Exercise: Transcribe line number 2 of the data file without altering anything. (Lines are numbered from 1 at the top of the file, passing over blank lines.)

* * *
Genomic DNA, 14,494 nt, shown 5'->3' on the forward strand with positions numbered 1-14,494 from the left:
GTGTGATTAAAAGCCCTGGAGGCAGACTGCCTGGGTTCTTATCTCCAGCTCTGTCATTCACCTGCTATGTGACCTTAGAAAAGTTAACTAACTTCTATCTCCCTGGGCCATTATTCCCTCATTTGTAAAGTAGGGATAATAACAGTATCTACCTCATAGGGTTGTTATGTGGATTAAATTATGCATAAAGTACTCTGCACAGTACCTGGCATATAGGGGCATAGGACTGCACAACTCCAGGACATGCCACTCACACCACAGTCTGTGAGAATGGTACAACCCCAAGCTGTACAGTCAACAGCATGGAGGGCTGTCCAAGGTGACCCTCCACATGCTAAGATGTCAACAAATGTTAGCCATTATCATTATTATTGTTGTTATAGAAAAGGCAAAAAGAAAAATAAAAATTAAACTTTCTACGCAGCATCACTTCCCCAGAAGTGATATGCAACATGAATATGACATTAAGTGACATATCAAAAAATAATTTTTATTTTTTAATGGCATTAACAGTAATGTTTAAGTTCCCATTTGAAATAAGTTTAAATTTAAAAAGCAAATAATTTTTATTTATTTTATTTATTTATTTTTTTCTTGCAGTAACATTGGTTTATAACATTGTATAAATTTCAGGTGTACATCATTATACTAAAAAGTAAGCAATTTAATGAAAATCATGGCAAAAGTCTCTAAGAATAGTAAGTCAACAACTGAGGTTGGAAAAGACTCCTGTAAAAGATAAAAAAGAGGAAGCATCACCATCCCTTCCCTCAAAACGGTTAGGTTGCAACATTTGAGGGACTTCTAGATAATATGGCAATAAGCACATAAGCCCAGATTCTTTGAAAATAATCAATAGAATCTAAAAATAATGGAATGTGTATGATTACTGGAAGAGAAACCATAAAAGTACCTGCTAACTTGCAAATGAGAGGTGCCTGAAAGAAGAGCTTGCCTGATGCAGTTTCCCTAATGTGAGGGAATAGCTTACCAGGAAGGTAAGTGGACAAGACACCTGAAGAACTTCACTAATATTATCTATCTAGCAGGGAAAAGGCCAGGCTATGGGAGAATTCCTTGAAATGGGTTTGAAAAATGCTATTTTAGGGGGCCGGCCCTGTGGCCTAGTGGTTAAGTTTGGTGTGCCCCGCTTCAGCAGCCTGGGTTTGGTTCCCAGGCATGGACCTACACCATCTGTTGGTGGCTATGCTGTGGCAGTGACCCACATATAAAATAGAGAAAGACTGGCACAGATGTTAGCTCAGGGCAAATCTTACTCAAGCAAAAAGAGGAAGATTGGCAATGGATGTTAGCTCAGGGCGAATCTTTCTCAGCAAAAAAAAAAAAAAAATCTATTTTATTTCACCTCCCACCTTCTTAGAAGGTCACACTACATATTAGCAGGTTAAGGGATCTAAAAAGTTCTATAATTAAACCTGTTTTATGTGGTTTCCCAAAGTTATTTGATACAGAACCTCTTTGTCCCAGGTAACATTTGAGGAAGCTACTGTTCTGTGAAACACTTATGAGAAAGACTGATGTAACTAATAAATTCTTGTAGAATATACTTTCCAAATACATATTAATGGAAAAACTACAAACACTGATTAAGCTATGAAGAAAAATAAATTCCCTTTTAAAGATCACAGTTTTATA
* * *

GTGTGATTAAAAGCCCTGGAGGCAGACTGCCTGGGTTCTTATCTCCAGCTCTGTCATTCACCTGCTATGTGACCTTAGAAAAGTTAACTAACTTCTATCTCCCTGGGCCATTATTCCCTCATTTGTAAAGTAGGGATAATAACAGTATCTACCTCATAGGGTTGTTATGTGGATTAAATTATGCATAAAGTACTCTGCACAGTACCTGGCATATAGGGGCATAGGACTGCACAACTCCAGGACATGCCACTCACACCACAGTCTGTGAGAATGGTACAACCCCAAGCTGTACAGTCAACAGCATGGAGGGCTGTCCAAGGTGACCCTCCACATGCTAAGATGTCAACAAATGTTAGCCATTATCATTATTATTGTTGTTATAGAAAAGGCAAAAAGAAAAATAAAAATTAAACTTTCTACGCAGCATCACTTCCCCAGAAGTGATATGCAACATGAATATGACATTAAGTGACATATCAAAAAATAATTTTTATTTTTTAATGGCATTAACAGTAATGTTTAAGTTCCCATTTGAAATAAGTTTAAATTTAAAAAGCAAATAATTTTTATTTATTTTATTTATTTATTTTTTTCTTGCAGTAACATTGGTTTATAACATTGTATAAATTTCAGGTGTACATCATTATACTAAAAAGTAAGCAATTTAATGAAAATCATGGCAAAAGTCTCTAAGAATAGTAAGTCAACAACTGAGGTTGGAAAAGACTCCTGTAAAAGATAAAAAAGAGGAAGCATCACCATCCCTTCCCTCAAAACGGTTAGGTTGCAACATTTGAGGGACTTCTAGATAATATGGCAATAAGCACATAAGCCCAGATTCTTTGAAAATAATCAATAGAATCTAAAAATAATGGAATGTGTATGATTACTGGAAGAGAAACCATAAAAGTACCTGCTAACTTGCAAATGAGAGGTGCCTGAAAGAAGAGCTTGCCTGATGCAGTTTCCCTAATGTGAGGGAATAGCTTACCAGGAAGGTAAGTGGACAAGACACCTGAAGAACTTCACTAATATTATCTATCTAGCAGGGAAAAGGCCAGGCTATGGGAGAATTCCTTGAAATGGGTTTGAAAAATGCTATTTTAGGGGGCCGGCCCTGTGGCCTAGTGGTTAAGTTTGGTGTGCCCCGCTTCAGCAGCCTGGGTTTGGTTCCCAGGCATGGACCTACACCATCTGTTGGTGGCTATGCTGTGGCAGTGACCCACATATAAAATAGAGAAAGACTGGCACAGATGTTAGCTCAGGGCAAATCTTACTCAAGCAAAAAGAGGAAGATTGGCAATGGATGTTAGCTCAGGGCGAATCTTTCTCAGCAAAAAAAAAAAAAAAATCTATTTTATTTCACCTCCCACCTTCTTAGAAGGTCACACTACATATTAGCAGGTTAAGGGATCTAAAAAGTTCTATAATTAAACCTGTTTTATGTGGTTTCCCAAAGTTATTTGATACAGAACCTCTTTGTCCCAGGTAACATTTGAGGAAGCTACTGTTCTGTGAAACACTTATGAGAAAGACTGATGTAACTAATAAATTCTTGTAGAATATACTTTCCAAATACATATTAATGGAAAAACTACAAACACTGATTAAGCTATGAAGAAAAATAAATTCCCTTTTAAAGATCACAGTTTTATA